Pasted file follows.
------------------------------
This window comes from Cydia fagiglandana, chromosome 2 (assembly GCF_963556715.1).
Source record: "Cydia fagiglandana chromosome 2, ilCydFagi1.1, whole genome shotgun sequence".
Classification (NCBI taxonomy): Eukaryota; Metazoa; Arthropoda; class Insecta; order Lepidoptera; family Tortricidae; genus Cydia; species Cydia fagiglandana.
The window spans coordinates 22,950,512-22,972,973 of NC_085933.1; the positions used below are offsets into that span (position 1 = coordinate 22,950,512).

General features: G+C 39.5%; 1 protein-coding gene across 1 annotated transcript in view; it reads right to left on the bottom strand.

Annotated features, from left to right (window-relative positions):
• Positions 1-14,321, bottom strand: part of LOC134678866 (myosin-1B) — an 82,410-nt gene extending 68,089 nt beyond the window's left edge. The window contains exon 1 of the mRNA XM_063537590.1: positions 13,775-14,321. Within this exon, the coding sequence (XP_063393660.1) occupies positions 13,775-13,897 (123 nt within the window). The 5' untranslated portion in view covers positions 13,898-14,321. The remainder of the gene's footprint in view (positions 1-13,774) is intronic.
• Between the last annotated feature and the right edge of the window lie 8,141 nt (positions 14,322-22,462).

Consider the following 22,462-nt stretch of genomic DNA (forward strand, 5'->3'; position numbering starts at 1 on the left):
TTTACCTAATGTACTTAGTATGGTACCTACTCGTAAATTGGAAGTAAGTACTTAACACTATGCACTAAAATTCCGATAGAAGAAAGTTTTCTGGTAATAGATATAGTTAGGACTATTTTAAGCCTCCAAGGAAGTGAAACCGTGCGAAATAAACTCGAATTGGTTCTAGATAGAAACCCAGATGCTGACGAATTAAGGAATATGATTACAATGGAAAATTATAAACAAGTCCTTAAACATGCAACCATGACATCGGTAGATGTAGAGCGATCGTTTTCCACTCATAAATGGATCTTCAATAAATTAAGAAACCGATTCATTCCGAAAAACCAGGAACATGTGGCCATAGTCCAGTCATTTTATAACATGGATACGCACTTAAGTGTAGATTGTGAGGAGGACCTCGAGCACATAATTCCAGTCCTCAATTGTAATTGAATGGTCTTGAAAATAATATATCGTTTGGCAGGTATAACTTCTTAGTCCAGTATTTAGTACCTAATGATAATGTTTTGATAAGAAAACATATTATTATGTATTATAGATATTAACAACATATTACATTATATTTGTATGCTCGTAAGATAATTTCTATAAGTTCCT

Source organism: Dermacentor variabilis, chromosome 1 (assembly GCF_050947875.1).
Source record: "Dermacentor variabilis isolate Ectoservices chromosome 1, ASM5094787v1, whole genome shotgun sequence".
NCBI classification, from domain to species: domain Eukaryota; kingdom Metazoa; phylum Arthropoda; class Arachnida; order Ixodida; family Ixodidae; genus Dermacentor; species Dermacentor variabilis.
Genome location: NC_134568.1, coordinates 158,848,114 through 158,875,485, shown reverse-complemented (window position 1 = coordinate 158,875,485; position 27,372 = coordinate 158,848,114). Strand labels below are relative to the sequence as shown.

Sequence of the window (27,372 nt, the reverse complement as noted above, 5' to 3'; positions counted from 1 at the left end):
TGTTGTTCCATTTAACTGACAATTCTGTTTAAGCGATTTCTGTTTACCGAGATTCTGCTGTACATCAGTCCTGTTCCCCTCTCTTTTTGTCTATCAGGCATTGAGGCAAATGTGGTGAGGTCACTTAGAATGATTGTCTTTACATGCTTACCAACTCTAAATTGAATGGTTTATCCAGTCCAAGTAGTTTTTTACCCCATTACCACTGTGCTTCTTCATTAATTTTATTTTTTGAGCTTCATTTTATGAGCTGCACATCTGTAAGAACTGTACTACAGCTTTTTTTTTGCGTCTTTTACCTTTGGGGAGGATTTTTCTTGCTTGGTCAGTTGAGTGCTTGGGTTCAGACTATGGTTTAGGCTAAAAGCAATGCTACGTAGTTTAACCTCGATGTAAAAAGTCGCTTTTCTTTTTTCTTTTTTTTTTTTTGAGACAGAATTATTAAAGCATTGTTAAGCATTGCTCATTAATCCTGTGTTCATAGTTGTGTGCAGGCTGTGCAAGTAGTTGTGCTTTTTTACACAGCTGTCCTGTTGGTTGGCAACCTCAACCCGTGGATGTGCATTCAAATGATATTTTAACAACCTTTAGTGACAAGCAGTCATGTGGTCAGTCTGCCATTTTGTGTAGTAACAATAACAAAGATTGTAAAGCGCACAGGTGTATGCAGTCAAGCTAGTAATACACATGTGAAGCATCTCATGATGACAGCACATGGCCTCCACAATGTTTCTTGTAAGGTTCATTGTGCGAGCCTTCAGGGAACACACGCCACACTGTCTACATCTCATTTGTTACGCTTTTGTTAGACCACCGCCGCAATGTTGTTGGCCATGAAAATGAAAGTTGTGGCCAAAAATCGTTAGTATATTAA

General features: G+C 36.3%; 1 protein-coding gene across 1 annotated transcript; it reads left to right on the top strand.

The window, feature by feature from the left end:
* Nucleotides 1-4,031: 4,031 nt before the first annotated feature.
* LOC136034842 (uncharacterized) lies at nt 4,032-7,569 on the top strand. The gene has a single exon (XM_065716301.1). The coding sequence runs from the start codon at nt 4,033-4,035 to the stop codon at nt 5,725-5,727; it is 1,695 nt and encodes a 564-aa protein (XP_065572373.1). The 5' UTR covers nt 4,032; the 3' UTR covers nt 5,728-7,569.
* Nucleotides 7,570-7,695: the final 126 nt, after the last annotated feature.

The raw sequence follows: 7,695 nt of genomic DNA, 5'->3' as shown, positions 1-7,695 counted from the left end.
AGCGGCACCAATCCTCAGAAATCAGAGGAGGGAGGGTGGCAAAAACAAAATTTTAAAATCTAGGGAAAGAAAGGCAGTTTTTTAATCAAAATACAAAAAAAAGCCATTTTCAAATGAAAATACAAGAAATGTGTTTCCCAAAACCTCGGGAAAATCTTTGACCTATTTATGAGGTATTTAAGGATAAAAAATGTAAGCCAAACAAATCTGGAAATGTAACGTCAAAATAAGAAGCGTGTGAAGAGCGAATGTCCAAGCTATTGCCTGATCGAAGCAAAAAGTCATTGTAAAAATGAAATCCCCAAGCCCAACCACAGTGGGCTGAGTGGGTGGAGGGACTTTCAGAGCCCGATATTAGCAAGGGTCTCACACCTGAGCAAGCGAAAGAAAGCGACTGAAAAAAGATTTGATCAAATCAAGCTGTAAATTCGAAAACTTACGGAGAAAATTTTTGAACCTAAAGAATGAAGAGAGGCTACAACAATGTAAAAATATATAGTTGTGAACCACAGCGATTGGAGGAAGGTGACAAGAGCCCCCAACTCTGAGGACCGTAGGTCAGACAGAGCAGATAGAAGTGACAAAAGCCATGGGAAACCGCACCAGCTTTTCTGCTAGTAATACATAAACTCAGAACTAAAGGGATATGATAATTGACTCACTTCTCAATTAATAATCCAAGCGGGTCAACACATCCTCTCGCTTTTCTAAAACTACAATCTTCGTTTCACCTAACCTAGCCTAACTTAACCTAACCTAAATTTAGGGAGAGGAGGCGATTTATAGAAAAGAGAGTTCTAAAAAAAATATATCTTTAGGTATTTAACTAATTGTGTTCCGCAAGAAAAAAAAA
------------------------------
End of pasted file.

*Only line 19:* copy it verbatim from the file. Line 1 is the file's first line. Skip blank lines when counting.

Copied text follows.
* Nucleotides 1-4,031: 4,031 nt before the first annotated feature.